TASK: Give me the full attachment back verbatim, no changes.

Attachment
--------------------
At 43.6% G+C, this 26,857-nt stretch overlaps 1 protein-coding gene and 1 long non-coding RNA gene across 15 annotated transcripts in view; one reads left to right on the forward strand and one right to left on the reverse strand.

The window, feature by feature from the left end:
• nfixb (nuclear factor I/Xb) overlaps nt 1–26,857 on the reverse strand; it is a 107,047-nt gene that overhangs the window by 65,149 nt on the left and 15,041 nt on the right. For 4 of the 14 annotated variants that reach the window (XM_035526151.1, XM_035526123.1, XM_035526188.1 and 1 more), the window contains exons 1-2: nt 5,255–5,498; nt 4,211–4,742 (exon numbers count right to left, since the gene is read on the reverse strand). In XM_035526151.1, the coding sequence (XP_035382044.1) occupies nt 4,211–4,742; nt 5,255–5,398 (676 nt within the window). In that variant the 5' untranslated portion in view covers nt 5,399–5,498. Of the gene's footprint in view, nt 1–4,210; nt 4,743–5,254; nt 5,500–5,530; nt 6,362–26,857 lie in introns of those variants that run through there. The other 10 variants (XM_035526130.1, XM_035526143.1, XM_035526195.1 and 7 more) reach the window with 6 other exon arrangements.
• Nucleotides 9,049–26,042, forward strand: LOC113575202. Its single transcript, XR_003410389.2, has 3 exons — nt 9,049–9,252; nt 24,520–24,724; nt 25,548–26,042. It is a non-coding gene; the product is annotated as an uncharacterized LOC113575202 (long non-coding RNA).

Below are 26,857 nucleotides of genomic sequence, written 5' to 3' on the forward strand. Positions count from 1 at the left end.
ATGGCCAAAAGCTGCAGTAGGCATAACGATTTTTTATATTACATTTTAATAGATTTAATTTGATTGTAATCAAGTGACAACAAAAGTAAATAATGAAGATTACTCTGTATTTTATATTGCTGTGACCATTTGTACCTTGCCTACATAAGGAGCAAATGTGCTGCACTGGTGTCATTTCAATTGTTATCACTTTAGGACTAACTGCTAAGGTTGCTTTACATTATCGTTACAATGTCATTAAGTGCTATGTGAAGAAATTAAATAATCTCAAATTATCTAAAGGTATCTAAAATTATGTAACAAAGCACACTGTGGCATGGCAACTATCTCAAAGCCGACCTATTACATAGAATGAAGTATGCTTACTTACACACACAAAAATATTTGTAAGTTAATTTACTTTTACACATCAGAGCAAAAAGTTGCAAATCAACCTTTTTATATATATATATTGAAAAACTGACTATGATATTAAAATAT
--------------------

At 43.6% G+C, this 26,857-nt stretch overlaps 1 protein-coding gene and 1 long non-coding RNA gene across 15 annotated transcripts in view; one reads left to right on the forward strand and one right to left on the reverse strand.

The window, feature by feature from the left end:
• nfixb (nuclear factor I/Xb) overlaps nt 1–26,857 on the reverse strand; it is a 107,047-nt gene that overhangs the window by 65,149 nt on the left and 15,041 nt on the right. For 4 of the 14 annotated variants that reach the window (XM_035526151.1, XM_035526123.1, XM_035526188.1 and 1 more), the window contains exons 1-2: nt 5,255–5,498; nt 4,211–4,742 (exon numbers count right to left, since the gene is read on the reverse strand). In XM_035526151.1, the coding sequence (XP_035382044.1) occupies nt 4,211–4,742; nt 5,255–5,398 (676 nt within the window). In that variant the 5' untranslated portion in view covers nt 5,399–5,498. Of the gene's footprint in view, nt 1–4,210; nt 4,743–5,254; nt 5,500–5,530; nt 6,362–26,857 lie in introns of those variants that run through there. The other 10 variants (XM_035526130.1, XM_035526143.1, XM_035526195.1 and 7 more) reach the window with 6 other exon arrangements.
• Nucleotides 9,049–26,042, forward strand: LOC113575202. Its single transcript, XR_003410389.2, has 3 exons — nt 9,049–9,252; nt 24,520–24,724; nt 25,548–26,042. It is a non-coding gene; the product is annotated as an uncharacterized LOC113575202 (long non-coding RNA).

Below are 26,857 nucleotides of genomic sequence, written 5' to 3' on the forward strand. Positions count from 1 at the left end.
ATGGCCAAAAGCTGCAGTAGGCATAACGATTTTTTATATTACATTTTAATAGATTTAATTTGATTGTAATCAAGTGACAACAAAAGTAAATAATGAAGATTACTCTGTATTTTATATTGCTGTGACCATTTGTACCTTGCCTACATAAGGAGCAAATGTGCTGCACTGGTGTCATTTCAATTGTTATCACTTTAGGACTAACTGCTAAGGTTGCTTTACATTATCGTTACAATGTCATTAAGTGCTATGTGAAGAAATTAAATAATCTCAAATTATCTAAAGGTATCTAAAATTATGTAACAAAGCACACTGTGGCATGGCAACTATCTCAAAGCCGACCTATTACATAGAATGAAGTATGCTTACTTACACACACAAAAATATTTGTAAGTTAATTTACTTTTACACATCAGAGCAAAAAGTTGCAAATCAACCTTTTTATATATATATATTGAAAAACTGACTATGATATTAAAATAT